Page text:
T C 325 • Topics in the Arts and Sciences
4:30 PM-7:30 PM
3:00 PM-4:00 PM
This seminar is designed as a reading course in history, literature, and politics, and as a class in professional writing. Its scope will include not only the literature, history, and politics of England, Wales, Scotland, and Ireland, but also the interaction of British and other societies throughout the world. One point of emphasis will be the history of the British Empire and Commonwealth in its Asian and African as well as early American dimensions. Another point will be a focus on historical, literary, and auto-biography (Disreali, Woolf, Lawrence, Orwell, Gandhi, etc.).
In a general way, the seminar upholds the principles of the Modern History Faculty at Oxford to enhance (1) intellectual curiosity, (2) conceptual clarity; (3) flexibility, that is, the capacity to engage with alternative perspectives and new information; (4) accuracy and attention to detail; (5) critical engagement; (6) capacity for hard work (7) enthusiasm for history, literature, and politics; and (8) historical imagination and understanding, that is the ability to speculate and compare, alongside the possession of appropriate historical knowledge and the capacity to deploy it.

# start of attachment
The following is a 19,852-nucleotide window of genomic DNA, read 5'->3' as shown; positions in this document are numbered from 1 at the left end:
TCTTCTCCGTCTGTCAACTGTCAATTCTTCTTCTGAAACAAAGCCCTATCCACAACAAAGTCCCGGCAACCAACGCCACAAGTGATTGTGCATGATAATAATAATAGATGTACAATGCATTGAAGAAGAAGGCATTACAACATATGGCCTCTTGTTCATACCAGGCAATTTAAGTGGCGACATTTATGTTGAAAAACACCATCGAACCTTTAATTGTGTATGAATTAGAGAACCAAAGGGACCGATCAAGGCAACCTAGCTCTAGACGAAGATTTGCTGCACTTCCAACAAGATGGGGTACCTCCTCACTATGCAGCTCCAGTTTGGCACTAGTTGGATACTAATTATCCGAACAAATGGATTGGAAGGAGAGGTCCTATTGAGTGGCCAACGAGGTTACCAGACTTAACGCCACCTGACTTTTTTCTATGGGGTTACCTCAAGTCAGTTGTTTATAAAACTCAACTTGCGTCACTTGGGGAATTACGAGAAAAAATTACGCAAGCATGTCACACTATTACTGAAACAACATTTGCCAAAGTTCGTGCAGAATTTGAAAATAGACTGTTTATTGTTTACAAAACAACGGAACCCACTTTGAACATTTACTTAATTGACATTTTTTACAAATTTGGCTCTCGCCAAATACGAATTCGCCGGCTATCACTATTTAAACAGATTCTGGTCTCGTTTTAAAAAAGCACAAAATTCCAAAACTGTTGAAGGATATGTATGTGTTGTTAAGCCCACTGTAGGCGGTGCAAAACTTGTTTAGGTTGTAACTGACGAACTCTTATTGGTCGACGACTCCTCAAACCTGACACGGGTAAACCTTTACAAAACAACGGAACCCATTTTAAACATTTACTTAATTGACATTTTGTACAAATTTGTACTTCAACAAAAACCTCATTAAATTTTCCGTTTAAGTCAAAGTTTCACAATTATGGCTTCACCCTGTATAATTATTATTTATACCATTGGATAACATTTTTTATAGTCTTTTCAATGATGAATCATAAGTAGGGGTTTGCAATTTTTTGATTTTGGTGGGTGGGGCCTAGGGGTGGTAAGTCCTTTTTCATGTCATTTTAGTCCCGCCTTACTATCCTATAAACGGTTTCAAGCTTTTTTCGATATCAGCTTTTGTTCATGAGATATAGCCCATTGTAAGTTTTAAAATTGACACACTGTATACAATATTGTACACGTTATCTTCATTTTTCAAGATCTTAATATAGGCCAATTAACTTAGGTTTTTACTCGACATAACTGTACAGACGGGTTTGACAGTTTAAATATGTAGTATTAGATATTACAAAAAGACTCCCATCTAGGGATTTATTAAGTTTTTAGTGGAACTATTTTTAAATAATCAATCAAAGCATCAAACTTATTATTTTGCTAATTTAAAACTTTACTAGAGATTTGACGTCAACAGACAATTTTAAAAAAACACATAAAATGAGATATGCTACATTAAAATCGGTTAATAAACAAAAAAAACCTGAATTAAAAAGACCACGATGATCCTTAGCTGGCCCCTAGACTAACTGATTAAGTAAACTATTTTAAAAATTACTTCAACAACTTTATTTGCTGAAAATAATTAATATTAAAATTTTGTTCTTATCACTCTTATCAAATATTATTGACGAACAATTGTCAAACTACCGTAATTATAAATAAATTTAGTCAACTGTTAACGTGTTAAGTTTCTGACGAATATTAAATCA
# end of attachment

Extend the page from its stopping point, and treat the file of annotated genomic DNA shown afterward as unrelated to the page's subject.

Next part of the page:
About the Professor
Professor Roger Louis teaches in Oxford as well as the UT Department of History. He is the author or editor of some twenty books including Imperialism at Bay and a biographical study of Churchill. He is the Editor-in-Chief of the Oxford History of the British Empire.
The main requirements of the course are met by students reading a book or its equivalent each week and by submitting a weekly critique of the reading. Each of the weekly essays is circulated to all other members of the class who make annotated comments on style as well as substance. Revision is required. The class thus becomes as much a course in professional writing as one in which individual academic interests are pursued.
Additionally, the class also meets together with the British Studies faculty seminar at three o'clock Friday afternoons. Attendance is mandatory.
Lytton Strachey's Eminent Victorians is required, then a choice of five other books from the list below plus six others to be decided upon in consultation with the instructor:
Robert Blake, Disraeli
Michael Holroyd, Lytton Strachey
Hermione Lee, Virginia Woolf
T. E. Lawrence, Seven Pillars of Wisdom
Bernard Crick, George Orwell: A Life
Judith M. Brown, Gandhi: Prisoner of Hope